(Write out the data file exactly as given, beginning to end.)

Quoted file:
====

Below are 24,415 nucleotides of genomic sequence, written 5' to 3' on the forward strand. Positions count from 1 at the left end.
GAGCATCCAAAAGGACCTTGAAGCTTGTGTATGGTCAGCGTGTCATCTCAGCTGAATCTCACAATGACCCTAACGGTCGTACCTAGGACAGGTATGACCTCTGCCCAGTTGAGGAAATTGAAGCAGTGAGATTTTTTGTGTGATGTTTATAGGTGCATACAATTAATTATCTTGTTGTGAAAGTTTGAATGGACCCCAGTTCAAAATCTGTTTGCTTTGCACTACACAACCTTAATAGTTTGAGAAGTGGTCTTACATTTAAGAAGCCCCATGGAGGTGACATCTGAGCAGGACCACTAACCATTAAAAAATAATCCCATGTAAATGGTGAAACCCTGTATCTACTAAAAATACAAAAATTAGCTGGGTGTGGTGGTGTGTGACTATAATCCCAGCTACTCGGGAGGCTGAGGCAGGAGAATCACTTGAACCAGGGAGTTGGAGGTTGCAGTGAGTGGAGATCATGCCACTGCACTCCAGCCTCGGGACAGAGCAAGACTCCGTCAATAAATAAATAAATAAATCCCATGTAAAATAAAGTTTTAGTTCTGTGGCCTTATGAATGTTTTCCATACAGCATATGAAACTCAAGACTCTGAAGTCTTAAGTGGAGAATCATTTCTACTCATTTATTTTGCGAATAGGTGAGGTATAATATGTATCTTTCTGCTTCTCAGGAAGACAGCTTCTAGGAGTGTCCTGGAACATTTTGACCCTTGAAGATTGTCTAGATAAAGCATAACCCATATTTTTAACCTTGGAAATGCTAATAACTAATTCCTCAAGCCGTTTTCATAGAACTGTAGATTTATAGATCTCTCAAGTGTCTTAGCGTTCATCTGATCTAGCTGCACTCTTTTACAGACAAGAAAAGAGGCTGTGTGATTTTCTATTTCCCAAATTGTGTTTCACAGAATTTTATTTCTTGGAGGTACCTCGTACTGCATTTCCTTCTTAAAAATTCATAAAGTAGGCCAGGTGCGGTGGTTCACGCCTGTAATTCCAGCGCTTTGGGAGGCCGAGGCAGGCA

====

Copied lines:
Below are 24,415 nucleotides of genomic sequence, written 5' to 3' on the forward strand. Positions count from 1 at the left end.
GAGCATCCAAAAGGACCTTGAAGCTTGTGTATGGTCAGCGTGTCATCTCAGCTGAATCTCACAATGACCCTAACGGTCGTACCTAGGACAGGTATGACCTCTGCCCAGTTGAGGAAATTGAAGCAGTGAGATTTTTTGTGTGATGTTTATAGGTGCATACAATTAATTATCTTGTTGTGAAAGTTTGAATGGACCCCAGTTCAAAATCTGTTTGCTTTGCACTACACAACCTTAATAGTTTGAGAAGTGGTCTTACATTTAAGAAGCCCCATGGAGGTGACATCTGAGCAGGACCACTAACCATTAAAAAATAATCCCATGTAAATGGTGAAACCCTGTATCTACTAAAAATACAAAAATTAGCTGGGTGTGGTGGTGTGTGACTATAATCCCAGCTACTCGGGAGGCTGAGGCAGGAGAATCACTTGAACCAGGGAGTTGGAGGTTGCAGTGAGTGGAGATCATGCCACTGCACTCCAGCCTCGGGACAGAGCAAGACTCCGTCAATAAATAAATAAATAAATCCCATGTAAAATAAAGTTTTAGTTCTGTGGCCTTATGAATGTTTTCCATACAGCATATGAAACTCAAGACTCTGAAGTCTTAAGTGGAGAATCATTTCTACTCATTTATTTTGCGAATAGGTGAGGTATAATATGTATCTTTCTGCTTCTCAGGAAGACAGCTTCTAGGAGTGTCCTGGAACATTTTGACCCTTGAAGATTGTCTAGATAAAGCATAACCCATATTTTTAACCTTGGAAATGCTAATAACTAATTCCTCAAGCCGTTTTCATAGAACTGTAGATTTATAGATCTCTCAAGTGTCTTAGCGTTCATCTGATCTAGCTGCACTCTTTTACAGACAAGAAAAGAGGCTGTGTGATTTTCTATTTCCCAAATTGTGTTTCACAGAATTTTATTTCTTGGAGGTACCTCGTACTGCATTTCCTTCTTAAAAATTCATAAAGTAGGCCAGGTGCGGTGGTTCACGCCTGTAATTCCAGCGCTTTGGGAGGCCGAGGCAGGCA